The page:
“We get asked all the time in our workshops, ‘Well, isn’t violence just part of human nature?’ And I used to struggle responding to it, because it was hard to argue. It has always been part of our history.
Then several years ago, I met Paul Chappell, a graduate of West Point turned peace activist. During his presentation at a conference, he said that every study that has ever been conducted shows that violence is traumatic. It can cause PTSD, depression, anxiety and permanent damage to our brain. And yet not a single person has ever been traumatized by an act of love.
He then asked, ‘If violence is part of our nature, then why does it short-circuit our brain?’ Shouldn’t we be able to engage in it and not have it cause permanent damage?
That to him was evidence that violence isn’t in our nature, that at the core of human nature are the things that fulfill us: love, joy, community, peace.
And that is what we need today: a determined and dogged belief in the goodness of people. We need the fierce tactics of nonviolence to stop the immediate harm, and the principles of nonviolence to transform the pain. Without one or the other, we are always going to be spinning our wheels, fighting the next injustice or addressing the next hurt.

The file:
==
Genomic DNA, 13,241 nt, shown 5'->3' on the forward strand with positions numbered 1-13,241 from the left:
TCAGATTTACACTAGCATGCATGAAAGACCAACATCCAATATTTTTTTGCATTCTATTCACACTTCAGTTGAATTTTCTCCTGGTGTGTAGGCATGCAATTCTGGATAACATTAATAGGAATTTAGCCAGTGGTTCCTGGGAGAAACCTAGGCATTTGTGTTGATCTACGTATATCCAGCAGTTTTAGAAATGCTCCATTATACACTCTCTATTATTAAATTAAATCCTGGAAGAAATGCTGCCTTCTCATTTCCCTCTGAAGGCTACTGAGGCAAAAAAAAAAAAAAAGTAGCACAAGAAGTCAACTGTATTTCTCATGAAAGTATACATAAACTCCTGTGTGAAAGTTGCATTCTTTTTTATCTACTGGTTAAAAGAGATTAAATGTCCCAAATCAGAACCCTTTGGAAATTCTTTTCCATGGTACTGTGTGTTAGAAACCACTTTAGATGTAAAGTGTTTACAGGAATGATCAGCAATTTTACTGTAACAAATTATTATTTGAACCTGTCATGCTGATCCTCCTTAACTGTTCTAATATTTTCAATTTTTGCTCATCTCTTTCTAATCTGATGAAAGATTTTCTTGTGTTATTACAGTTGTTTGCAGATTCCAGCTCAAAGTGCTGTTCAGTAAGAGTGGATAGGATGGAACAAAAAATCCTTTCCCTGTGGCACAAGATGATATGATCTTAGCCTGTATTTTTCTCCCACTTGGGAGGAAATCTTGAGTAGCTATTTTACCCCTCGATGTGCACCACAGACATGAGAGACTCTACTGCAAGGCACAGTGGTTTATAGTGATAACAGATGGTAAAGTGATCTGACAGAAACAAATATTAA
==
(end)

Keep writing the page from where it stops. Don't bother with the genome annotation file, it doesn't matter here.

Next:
I’ve been very privileged in my life. I’ve gotten to see so many people transformed from the most violent circumstances, that it might be easier for me to have faith in people. It is the greatest honor being able to work with incarcerated communities. Every day, I get to learn from people who have survived so much violence and in many cases have inflicted so much harm, yet have transformed to become some of the greatest peacemakers I’ve ever met. It gives me faith in the resiliency of people and in the core of human nature.
And if I can have faith in their core and their ability to transform, why not the prison guards? Why not the politician who passed the laws that filled the prison? Or the corporate lobbyist who pushed for that legislation? Or the conservative voter who put those lawmakers into office?
It may take seven generations, but if we are not working for a world that works for all of us, then what exactly are we working for? If we are working to change laws and policies, but the hearts and minds of the people are still corrupt and we still see each other as exactly that — ‘others’ — will we ever know peace?
–Kazu Haga, from Why the moral argument for nonviolence matters.
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